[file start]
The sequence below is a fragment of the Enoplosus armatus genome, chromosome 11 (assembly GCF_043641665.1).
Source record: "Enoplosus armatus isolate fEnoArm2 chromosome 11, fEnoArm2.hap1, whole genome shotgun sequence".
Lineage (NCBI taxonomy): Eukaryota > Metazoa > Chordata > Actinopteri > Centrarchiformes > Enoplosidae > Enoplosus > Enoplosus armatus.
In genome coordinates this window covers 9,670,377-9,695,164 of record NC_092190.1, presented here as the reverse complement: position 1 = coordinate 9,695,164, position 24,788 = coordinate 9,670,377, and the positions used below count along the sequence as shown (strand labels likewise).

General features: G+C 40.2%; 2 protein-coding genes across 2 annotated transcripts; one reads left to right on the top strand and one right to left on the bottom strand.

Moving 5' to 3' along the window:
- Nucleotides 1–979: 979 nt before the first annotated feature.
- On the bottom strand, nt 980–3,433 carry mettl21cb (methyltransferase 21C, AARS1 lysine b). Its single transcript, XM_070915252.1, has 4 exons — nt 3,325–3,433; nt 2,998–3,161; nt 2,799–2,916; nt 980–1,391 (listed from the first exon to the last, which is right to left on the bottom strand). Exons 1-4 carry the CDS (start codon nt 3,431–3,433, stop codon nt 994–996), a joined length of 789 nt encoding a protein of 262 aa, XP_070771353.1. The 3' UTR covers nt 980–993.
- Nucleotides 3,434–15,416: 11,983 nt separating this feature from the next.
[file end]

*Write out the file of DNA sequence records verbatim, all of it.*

The sequence below is a fragment of the Enoplosus armatus genome, chromosome 11 (assembly GCF_043641665.1).
Source record: "Enoplosus armatus isolate fEnoArm2 chromosome 11, fEnoArm2.hap1, whole genome shotgun sequence".
Lineage (NCBI taxonomy): Eukaryota > Metazoa > Chordata > Actinopteri > Centrarchiformes > Enoplosidae > Enoplosus > Enoplosus armatus.
In genome coordinates this window covers 9,670,377-9,695,164 of record NC_092190.1, presented here as the reverse complement: position 1 = coordinate 9,695,164, position 24,788 = coordinate 9,670,377, and the positions used below count along the sequence as shown (strand labels likewise).

General features: G+C 40.2%; 2 protein-coding genes across 2 annotated transcripts; one reads left to right on the top strand and one right to left on the bottom strand.

Moving 5' to 3' along the window:
- Nucleotides 1–979: 979 nt before the first annotated feature.
- On the bottom strand, nt 980–3,433 carry mettl21cb (methyltransferase 21C, AARS1 lysine b). Its single transcript, XM_070915252.1, has 4 exons — nt 3,325–3,433; nt 2,998–3,161; nt 2,799–2,916; nt 980–1,391 (listed from the first exon to the last, which is right to left on the bottom strand). Exons 1-4 carry the CDS (start codon nt 3,431–3,433, stop codon nt 994–996), a joined length of 789 nt encoding a protein of 262 aa, XP_070771353.1. The 3' UTR covers nt 980–993.
- Nucleotides 3,434–15,416: 11,983 nt separating this feature from the next.